Diaphragm or Cap
What are they?
- Soft, flexible latex or silicone dome/cup shaped devices that fit in the vagina and cover the cervix (entrance to the womb). Caps are usually smaller.
- They should be used with a spermicide.
How do they work?
- Act as a barrier preventing sperm from entering the womb thereby stopping fertilisation with an egg.
- The spermicide kills the sperm.
What’s great about them?
- Quite effective – up to 6 out of 100 women will become pregnant each year if they are used perfectly and consistently. If not used perfectly more women will become pregnant (12 in 100)
- You can insert the diaphragm ahead of time (up to three hours before sex) so that it doesn't interrupt sex.
- Contains no hormones so no side effects and your period is not affected.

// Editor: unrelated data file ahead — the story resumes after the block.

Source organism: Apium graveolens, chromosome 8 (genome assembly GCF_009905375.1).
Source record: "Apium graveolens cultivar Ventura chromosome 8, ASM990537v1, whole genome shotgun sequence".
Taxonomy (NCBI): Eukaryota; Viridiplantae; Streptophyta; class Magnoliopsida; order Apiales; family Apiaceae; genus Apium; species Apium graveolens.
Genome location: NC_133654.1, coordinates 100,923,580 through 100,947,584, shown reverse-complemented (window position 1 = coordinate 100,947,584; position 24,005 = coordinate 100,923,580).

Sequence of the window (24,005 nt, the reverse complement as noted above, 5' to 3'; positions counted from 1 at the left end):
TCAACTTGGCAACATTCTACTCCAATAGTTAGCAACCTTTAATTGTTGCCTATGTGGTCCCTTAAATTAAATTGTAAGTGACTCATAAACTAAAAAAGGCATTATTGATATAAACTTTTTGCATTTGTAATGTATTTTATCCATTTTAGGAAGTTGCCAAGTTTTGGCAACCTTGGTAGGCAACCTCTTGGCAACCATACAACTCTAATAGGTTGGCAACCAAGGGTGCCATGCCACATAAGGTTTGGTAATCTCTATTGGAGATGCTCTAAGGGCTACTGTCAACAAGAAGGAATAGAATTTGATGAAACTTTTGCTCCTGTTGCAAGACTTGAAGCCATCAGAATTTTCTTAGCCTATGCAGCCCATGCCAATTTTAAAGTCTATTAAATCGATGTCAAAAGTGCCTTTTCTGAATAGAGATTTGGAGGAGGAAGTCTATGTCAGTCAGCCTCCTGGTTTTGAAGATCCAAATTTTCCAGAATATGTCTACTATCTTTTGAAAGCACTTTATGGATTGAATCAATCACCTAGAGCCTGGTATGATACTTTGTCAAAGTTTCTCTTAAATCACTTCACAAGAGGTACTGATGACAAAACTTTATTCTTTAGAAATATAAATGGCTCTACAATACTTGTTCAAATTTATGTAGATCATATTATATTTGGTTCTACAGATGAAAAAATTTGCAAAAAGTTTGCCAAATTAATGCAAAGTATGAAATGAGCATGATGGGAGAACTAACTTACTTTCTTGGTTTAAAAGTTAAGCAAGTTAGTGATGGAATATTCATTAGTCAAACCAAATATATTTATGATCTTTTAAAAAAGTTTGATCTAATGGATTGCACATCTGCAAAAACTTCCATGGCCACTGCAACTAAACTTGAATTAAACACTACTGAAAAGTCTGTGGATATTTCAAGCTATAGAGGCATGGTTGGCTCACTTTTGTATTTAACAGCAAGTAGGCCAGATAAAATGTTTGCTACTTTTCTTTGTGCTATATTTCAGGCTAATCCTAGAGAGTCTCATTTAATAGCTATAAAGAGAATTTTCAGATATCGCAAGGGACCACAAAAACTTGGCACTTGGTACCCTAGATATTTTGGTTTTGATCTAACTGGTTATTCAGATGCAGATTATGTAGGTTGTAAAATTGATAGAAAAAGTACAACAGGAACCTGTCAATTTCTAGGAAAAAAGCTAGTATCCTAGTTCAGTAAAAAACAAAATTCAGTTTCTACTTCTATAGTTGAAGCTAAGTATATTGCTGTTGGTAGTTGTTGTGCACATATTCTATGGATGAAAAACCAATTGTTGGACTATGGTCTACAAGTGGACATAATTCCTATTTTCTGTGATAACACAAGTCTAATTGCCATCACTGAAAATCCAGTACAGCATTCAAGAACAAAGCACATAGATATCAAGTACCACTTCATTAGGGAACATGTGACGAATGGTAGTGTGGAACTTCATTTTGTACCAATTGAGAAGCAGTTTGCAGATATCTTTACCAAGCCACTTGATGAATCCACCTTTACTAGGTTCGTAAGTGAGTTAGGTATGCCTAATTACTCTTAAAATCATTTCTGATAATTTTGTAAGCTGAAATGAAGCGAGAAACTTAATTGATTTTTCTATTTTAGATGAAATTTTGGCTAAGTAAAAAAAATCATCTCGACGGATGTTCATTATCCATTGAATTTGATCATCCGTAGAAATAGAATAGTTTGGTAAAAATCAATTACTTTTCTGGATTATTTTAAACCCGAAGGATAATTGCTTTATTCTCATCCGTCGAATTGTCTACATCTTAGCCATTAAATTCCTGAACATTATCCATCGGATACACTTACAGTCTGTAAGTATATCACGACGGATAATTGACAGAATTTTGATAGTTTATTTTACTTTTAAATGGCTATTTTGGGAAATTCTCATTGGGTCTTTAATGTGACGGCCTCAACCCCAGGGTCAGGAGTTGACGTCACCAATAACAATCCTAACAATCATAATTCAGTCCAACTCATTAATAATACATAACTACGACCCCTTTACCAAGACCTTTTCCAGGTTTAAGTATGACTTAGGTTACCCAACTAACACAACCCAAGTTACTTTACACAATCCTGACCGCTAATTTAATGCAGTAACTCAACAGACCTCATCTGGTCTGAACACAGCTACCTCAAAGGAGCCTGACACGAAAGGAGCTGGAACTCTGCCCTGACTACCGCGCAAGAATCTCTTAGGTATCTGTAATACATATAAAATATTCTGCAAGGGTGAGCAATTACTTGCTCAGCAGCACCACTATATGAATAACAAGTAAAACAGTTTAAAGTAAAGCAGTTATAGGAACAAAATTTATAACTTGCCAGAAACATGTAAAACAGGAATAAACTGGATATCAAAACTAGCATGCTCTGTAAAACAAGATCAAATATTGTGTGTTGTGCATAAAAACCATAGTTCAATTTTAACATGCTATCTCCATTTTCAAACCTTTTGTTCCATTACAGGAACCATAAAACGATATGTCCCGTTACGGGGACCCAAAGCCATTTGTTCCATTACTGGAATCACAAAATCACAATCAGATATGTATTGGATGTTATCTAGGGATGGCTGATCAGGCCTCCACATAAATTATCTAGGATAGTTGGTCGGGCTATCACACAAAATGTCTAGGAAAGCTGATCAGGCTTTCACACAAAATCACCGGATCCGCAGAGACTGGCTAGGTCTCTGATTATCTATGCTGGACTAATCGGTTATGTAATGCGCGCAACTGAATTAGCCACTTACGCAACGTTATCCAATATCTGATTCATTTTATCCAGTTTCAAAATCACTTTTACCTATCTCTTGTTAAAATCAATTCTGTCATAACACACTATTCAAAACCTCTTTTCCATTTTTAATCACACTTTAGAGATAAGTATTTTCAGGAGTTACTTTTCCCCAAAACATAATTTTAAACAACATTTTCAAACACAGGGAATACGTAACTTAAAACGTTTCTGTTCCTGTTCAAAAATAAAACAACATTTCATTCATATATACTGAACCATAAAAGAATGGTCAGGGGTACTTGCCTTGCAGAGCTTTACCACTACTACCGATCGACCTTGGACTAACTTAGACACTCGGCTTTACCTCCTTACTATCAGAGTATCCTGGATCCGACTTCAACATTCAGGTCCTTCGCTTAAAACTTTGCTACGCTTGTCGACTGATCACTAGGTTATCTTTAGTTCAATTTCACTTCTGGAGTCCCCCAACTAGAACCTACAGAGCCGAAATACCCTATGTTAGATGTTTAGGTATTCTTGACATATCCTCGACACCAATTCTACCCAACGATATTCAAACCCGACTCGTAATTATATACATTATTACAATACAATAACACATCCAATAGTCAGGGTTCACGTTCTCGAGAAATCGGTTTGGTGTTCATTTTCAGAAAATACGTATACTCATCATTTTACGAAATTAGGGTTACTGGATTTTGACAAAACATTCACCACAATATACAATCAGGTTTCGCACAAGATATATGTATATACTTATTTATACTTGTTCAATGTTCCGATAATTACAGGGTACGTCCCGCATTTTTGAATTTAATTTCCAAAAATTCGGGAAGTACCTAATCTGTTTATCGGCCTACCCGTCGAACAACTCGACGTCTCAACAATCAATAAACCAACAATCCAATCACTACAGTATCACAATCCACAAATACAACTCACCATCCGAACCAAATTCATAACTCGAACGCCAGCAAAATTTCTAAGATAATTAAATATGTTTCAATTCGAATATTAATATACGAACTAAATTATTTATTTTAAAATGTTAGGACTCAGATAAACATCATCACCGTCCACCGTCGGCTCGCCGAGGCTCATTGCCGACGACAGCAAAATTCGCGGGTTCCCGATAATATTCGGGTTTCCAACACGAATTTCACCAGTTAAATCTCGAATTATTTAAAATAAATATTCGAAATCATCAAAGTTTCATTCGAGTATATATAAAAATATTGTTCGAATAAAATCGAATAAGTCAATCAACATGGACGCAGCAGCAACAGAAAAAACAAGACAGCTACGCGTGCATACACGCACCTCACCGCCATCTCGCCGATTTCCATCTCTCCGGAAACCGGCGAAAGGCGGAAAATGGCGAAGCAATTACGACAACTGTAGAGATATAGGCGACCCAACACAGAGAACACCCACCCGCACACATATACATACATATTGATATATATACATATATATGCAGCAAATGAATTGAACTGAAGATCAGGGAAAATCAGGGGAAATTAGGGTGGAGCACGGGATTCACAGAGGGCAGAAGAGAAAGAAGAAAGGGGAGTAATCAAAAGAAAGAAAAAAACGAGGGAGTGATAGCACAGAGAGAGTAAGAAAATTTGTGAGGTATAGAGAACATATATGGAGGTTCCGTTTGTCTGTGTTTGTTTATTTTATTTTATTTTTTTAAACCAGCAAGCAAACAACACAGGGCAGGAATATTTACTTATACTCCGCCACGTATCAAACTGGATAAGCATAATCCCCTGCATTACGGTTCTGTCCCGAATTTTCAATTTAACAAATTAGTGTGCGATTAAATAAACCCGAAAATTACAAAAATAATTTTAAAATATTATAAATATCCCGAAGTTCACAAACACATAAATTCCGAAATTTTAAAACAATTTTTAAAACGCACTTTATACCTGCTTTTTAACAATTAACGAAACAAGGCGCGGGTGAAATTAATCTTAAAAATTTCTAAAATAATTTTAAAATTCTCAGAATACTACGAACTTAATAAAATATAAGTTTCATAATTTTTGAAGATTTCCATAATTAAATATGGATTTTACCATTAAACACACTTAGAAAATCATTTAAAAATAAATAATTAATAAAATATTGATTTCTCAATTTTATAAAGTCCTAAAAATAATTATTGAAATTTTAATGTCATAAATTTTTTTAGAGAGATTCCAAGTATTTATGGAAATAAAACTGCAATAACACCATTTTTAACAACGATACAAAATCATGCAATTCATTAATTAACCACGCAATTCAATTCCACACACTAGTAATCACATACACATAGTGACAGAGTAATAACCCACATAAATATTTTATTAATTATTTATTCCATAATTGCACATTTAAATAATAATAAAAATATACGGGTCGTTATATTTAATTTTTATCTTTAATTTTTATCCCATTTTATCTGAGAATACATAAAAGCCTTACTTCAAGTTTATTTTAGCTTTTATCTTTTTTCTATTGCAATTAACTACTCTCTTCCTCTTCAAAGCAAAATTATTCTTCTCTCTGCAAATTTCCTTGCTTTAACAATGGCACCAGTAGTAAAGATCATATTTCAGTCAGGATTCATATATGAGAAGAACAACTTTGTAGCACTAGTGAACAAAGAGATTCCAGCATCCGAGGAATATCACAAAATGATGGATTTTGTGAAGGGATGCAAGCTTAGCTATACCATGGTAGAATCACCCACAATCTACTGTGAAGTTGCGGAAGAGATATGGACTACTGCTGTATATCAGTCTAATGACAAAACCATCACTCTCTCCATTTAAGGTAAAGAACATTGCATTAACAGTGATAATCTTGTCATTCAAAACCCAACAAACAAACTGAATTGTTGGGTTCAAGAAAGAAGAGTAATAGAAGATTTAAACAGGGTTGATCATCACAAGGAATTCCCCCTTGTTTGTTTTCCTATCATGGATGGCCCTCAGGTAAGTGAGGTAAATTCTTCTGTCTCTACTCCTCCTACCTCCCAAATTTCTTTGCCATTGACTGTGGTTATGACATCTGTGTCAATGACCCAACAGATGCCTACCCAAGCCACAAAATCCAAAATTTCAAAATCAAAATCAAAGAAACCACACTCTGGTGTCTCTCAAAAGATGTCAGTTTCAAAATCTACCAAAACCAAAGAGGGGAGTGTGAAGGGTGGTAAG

- You only have to use it when you have sex.
What’s not so great about them?
- Can “interrupt the mood” during sex if it’s not put in beforehand.
- You should leave it in for at least 6 hours after the last time you had sex.
- Extra spermicide is needed if you have sex again.
- Spermicide can be messy.
- They are less effective than most methods but better than using nothing. They fail because: device is damaged e.g. torn/has hole; wrong size; doesn’t cover the cervix; spermicide not used consistently; device is removed too soon; use of oil
based lubricants which damage the latex.
- No protection against sexually transmitted infections (STIs) – condoms advised.
- If your body changes in certain ways, you might need a different size diaphragm.
- The diaphragm cannot be used when you have your period.
- The latex or spermicide can cause irritation of the penis or vagina and cystitis.
- Can take time to learn how to use it.
Where can I get it?
- Sexual Health services.
- Family planning clinics
- Some GP practices